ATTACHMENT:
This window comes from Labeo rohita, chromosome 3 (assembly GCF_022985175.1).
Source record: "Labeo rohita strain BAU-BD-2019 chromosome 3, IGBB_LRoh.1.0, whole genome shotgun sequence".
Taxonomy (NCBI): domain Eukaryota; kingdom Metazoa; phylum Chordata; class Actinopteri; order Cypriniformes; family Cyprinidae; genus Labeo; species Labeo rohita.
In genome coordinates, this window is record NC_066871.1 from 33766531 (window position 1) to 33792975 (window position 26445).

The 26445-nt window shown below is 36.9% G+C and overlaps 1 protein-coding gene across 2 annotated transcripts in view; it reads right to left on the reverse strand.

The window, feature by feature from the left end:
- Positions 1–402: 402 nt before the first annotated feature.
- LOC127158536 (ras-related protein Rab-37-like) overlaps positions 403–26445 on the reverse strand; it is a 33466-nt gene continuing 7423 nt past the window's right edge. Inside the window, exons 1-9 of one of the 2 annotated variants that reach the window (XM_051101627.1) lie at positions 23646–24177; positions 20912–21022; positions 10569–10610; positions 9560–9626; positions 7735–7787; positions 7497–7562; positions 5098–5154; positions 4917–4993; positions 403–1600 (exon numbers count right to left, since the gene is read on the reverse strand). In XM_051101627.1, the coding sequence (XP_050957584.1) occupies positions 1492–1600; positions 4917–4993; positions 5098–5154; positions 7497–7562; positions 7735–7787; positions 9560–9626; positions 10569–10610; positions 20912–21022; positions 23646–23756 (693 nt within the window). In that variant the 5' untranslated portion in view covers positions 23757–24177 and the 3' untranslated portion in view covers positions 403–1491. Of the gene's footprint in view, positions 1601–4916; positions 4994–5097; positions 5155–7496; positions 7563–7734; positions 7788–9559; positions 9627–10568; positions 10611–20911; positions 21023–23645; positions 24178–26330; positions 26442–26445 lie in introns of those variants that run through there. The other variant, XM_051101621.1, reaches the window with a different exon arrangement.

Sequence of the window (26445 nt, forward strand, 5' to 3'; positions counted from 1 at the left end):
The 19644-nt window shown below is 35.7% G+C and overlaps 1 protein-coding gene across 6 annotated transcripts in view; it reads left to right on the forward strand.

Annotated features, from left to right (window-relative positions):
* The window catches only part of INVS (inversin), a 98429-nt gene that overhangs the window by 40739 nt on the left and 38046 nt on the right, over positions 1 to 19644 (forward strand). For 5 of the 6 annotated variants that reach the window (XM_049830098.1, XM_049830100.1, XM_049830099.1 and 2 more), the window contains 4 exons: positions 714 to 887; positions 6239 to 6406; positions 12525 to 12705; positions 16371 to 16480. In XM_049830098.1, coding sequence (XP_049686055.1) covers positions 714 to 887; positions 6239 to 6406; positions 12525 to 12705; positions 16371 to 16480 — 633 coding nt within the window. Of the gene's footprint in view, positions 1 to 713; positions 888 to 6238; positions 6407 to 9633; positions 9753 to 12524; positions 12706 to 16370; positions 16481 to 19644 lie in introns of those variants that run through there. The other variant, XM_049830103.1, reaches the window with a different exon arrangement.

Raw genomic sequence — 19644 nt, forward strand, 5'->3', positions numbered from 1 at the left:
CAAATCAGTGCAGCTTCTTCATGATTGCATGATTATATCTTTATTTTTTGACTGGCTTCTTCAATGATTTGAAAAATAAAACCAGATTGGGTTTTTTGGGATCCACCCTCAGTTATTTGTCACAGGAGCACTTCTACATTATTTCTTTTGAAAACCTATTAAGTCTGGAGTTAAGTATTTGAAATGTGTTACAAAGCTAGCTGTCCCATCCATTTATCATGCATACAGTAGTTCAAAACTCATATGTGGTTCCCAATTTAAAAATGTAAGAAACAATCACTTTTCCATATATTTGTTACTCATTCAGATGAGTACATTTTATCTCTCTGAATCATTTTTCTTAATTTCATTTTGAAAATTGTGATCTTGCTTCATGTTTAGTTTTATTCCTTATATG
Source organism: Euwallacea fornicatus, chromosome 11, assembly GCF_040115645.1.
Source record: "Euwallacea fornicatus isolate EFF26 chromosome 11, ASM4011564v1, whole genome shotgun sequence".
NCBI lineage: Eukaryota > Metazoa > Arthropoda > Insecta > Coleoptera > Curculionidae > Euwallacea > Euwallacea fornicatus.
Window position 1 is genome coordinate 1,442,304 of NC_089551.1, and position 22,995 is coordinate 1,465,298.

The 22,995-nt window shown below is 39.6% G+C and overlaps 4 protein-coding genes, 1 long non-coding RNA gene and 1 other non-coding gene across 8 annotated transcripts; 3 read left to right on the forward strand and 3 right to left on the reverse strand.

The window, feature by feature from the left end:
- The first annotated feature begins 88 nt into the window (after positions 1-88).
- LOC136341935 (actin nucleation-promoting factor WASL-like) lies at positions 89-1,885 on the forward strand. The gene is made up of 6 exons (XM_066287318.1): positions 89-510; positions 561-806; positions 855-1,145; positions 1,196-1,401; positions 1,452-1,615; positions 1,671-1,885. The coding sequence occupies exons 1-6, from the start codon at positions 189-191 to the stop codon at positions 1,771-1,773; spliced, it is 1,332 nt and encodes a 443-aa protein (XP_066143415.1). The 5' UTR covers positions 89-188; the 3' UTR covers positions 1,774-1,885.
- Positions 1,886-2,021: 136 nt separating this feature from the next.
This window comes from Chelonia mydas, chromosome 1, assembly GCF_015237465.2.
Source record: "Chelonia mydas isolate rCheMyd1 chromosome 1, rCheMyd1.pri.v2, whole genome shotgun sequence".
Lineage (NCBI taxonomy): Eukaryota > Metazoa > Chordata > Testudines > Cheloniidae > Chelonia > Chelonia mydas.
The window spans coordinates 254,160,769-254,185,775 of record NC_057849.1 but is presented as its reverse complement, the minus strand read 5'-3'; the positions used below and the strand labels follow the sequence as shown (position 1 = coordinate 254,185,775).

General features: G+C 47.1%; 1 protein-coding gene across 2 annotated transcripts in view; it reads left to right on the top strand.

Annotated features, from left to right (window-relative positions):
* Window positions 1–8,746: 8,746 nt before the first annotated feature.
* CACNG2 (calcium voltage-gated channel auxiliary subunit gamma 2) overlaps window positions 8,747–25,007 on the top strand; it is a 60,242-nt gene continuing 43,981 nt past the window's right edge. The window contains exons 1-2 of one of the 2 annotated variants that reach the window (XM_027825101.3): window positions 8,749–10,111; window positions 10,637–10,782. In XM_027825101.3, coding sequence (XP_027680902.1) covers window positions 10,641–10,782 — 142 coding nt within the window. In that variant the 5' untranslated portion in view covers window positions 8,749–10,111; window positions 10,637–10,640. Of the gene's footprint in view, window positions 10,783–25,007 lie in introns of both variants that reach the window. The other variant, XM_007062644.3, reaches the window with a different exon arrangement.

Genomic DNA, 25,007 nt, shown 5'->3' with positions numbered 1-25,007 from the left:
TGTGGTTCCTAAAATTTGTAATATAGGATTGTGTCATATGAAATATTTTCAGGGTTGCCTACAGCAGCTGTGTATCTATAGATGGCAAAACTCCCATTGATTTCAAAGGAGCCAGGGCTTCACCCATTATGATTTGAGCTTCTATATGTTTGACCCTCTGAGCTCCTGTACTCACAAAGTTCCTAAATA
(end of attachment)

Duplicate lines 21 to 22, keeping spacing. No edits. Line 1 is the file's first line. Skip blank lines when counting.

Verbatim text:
- The first annotated feature begins 88 nt into the window (after positions 1-88).
- LOC136341935 (actin nucleation-promoting factor WASL-like) lies at positions 89-1,885 on the forward strand. The gene is made up of 6 exons (XM_066287318.1): positions 89-510; positions 561-806; positions 855-1,145; positions 1,196-1,401; positions 1,452-1,615; positions 1,671-1,885. The coding sequence occupies exons 1-6, from the start codon at positions 189-191 to the stop codon at positions 1,771-1,773; spliced, it is 1,332 nt and encodes a 443-aa protein (XP_066143415.1). The 5' UTR covers positions 89-188; the 3' UTR covers positions 1,774-1,885.